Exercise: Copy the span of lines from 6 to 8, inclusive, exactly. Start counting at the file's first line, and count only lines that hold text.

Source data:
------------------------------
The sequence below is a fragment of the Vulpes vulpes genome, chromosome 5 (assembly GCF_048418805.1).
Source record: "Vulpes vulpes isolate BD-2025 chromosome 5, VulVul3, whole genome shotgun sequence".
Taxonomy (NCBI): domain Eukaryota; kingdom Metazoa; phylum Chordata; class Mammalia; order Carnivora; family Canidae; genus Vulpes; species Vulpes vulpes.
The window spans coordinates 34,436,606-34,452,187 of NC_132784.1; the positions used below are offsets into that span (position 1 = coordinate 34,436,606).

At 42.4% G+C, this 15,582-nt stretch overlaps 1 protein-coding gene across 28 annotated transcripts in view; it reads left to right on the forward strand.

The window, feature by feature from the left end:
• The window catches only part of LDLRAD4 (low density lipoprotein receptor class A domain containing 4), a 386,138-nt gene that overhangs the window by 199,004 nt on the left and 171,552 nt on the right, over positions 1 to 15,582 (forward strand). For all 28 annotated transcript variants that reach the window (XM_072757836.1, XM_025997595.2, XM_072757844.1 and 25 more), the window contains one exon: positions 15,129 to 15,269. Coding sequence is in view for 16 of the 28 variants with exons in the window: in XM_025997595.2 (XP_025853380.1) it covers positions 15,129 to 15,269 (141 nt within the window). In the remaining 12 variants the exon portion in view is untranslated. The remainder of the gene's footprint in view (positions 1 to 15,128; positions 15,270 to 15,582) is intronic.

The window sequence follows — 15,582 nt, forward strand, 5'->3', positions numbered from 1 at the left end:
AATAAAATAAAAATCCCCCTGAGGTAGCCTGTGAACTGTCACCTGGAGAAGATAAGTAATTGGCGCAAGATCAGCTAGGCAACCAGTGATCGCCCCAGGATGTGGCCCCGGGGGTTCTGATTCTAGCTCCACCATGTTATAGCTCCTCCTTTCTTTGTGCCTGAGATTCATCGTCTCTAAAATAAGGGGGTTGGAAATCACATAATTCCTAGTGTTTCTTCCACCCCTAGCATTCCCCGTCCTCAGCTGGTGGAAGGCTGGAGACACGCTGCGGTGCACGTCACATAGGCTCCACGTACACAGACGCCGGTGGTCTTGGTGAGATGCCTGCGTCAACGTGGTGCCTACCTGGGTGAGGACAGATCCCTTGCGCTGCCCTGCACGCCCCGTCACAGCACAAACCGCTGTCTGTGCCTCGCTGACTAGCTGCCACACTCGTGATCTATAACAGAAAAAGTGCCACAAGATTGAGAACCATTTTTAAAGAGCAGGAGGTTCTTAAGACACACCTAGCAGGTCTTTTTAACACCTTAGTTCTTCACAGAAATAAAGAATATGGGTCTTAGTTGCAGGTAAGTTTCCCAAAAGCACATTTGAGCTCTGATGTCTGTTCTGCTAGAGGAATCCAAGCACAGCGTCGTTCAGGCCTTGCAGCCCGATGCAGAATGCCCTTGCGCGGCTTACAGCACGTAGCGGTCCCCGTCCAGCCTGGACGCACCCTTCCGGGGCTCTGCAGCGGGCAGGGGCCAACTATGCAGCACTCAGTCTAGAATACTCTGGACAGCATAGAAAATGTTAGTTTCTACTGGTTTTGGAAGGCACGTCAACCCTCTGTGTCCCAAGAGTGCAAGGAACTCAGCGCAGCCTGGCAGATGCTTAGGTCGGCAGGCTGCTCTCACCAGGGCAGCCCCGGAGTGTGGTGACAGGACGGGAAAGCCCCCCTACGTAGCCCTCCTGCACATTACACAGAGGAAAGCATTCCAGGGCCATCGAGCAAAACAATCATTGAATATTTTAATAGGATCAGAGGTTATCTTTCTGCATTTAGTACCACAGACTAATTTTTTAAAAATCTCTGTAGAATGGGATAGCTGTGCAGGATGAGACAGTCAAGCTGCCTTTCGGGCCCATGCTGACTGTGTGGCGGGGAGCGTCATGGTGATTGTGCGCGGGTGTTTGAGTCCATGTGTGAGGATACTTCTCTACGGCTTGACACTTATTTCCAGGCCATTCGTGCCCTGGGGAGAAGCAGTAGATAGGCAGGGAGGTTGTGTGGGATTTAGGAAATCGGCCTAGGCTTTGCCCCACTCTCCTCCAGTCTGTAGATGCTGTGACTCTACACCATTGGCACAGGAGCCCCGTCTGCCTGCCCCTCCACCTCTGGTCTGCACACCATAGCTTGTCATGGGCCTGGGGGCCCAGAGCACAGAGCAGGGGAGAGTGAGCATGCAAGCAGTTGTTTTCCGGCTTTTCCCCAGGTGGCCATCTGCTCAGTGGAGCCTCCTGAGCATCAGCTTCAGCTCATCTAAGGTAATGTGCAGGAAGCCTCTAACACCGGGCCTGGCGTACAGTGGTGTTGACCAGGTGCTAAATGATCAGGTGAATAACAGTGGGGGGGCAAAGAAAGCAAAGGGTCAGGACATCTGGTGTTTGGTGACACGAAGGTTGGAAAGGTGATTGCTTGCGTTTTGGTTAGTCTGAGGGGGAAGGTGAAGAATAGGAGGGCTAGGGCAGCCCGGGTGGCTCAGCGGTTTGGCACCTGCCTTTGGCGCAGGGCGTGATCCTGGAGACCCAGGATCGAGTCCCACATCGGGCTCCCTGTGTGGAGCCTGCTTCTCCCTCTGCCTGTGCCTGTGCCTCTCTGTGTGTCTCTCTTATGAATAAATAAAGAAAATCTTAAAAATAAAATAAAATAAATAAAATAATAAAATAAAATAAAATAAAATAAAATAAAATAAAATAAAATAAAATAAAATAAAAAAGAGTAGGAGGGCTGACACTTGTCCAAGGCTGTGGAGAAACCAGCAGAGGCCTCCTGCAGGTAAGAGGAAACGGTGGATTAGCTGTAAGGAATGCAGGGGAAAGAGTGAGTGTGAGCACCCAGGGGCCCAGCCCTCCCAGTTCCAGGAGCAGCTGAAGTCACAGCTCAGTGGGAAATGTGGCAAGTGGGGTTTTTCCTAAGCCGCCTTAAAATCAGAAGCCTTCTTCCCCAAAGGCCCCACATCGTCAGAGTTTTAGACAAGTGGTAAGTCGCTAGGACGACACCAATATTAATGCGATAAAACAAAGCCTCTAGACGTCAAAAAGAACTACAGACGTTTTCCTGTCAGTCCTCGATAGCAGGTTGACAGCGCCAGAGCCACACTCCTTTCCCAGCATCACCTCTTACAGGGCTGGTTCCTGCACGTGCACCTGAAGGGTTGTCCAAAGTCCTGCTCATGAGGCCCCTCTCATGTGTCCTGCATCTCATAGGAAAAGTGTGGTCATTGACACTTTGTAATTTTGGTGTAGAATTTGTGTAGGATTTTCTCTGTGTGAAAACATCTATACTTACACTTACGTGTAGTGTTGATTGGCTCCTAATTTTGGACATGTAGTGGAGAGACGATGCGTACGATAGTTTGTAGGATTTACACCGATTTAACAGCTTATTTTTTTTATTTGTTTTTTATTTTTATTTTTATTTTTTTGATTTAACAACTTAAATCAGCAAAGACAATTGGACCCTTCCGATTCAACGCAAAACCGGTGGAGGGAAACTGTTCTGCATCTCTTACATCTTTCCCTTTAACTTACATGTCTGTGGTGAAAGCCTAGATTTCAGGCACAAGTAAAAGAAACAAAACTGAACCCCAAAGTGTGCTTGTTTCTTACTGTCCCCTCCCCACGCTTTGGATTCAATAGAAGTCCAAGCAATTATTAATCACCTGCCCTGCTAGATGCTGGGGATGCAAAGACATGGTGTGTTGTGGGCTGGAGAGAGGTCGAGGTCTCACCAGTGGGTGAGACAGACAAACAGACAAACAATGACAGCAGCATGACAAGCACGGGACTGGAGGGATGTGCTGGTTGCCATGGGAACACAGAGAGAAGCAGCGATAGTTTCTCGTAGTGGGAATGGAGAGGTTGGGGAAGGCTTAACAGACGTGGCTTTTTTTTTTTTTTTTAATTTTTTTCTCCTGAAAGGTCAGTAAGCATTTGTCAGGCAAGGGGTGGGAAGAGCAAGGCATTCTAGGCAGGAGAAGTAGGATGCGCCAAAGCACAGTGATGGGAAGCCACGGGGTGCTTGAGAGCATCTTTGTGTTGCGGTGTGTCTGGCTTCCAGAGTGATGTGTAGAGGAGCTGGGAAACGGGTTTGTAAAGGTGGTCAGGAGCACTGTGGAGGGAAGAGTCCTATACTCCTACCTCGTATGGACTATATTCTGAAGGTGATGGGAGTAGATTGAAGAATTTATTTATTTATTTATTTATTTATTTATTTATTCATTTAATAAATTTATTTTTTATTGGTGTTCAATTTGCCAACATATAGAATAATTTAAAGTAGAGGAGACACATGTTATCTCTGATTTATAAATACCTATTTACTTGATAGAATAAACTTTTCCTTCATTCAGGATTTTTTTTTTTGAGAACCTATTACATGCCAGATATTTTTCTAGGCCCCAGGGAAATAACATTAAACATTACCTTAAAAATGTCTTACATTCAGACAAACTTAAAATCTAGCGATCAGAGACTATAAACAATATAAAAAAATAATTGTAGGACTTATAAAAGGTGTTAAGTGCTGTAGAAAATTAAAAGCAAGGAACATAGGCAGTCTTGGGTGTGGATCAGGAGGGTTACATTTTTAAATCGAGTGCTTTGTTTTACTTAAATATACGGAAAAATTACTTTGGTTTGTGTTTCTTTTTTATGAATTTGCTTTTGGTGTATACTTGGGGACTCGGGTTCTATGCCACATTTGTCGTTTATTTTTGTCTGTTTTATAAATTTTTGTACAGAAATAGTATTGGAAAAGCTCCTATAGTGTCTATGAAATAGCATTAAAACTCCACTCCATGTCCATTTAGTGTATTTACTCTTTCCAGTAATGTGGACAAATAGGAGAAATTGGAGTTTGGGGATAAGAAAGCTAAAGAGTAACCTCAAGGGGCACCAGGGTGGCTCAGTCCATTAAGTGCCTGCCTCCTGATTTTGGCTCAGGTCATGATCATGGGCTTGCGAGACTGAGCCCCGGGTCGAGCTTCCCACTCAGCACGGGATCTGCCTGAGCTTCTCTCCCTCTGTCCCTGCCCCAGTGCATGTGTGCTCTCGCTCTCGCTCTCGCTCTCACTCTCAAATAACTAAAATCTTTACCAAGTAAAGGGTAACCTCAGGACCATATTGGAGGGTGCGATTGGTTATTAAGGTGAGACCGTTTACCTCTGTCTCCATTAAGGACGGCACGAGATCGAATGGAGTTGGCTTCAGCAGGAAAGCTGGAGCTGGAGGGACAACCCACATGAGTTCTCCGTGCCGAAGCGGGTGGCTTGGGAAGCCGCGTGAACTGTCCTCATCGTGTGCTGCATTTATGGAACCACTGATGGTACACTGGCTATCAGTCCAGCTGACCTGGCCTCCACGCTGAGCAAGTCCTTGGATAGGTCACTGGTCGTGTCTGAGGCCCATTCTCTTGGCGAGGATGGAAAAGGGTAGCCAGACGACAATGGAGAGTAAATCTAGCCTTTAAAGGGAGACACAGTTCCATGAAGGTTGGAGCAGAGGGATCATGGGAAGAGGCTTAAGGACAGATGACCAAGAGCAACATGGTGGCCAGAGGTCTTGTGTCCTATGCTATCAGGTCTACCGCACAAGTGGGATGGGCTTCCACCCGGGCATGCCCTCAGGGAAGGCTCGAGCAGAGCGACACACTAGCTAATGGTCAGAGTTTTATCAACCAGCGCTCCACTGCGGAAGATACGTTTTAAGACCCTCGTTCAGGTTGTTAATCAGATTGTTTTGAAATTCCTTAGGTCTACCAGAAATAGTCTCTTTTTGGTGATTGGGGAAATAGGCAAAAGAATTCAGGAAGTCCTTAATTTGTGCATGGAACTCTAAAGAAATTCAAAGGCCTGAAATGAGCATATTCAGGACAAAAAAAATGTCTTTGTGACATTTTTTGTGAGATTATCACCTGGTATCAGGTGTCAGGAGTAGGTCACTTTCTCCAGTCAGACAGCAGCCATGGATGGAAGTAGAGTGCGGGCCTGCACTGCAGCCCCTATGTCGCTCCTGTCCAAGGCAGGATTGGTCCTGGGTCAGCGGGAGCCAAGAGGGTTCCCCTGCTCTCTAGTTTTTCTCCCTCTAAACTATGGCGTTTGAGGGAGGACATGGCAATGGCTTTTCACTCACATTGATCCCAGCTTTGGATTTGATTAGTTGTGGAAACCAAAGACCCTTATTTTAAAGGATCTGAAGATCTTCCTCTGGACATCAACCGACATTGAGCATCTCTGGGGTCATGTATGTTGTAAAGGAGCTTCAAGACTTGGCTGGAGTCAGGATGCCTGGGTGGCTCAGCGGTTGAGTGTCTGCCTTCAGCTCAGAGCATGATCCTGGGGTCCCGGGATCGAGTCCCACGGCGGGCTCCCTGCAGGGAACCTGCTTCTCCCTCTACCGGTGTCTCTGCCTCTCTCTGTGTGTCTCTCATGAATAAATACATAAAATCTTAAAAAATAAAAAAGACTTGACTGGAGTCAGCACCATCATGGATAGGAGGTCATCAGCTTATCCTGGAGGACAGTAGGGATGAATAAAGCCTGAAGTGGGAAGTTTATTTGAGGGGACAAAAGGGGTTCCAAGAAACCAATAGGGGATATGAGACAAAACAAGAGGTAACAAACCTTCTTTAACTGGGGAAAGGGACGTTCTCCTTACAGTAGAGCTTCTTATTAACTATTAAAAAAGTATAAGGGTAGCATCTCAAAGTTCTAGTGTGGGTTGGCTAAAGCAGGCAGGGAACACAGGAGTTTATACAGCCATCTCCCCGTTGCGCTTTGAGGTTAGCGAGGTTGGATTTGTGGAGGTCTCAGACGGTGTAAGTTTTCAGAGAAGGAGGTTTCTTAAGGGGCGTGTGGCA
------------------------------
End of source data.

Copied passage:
The window, feature by feature from the left end:
• The window catches only part of LDLRAD4 (low density lipoprotein receptor class A domain containing 4), a 386,138-nt gene that overhangs the window by 199,004 nt on the left and 171,552 nt on the right, over positions 1 to 15,582 (forward strand). For all 28 annotated transcript variants that reach the window (XM_072757836.1, XM_025997595.2, XM_072757844.1 and 25 more), the window contains one exon: positions 15,129 to 15,269. Coding sequence is in view for 16 of the 28 variants with exons in the window: in XM_025997595.2 (XP_025853380.1) it covers positions 15,129 to 15,269 (141 nt within the window). In the remaining 12 variants the exon portion in view is untranslated. The remainder of the gene's footprint in view (positions 1 to 15,128; positions 15,270 to 15,582) is intronic.

The window sequence follows — 15,582 nt, forward strand, 5'->3', positions numbered from 1 at the left end: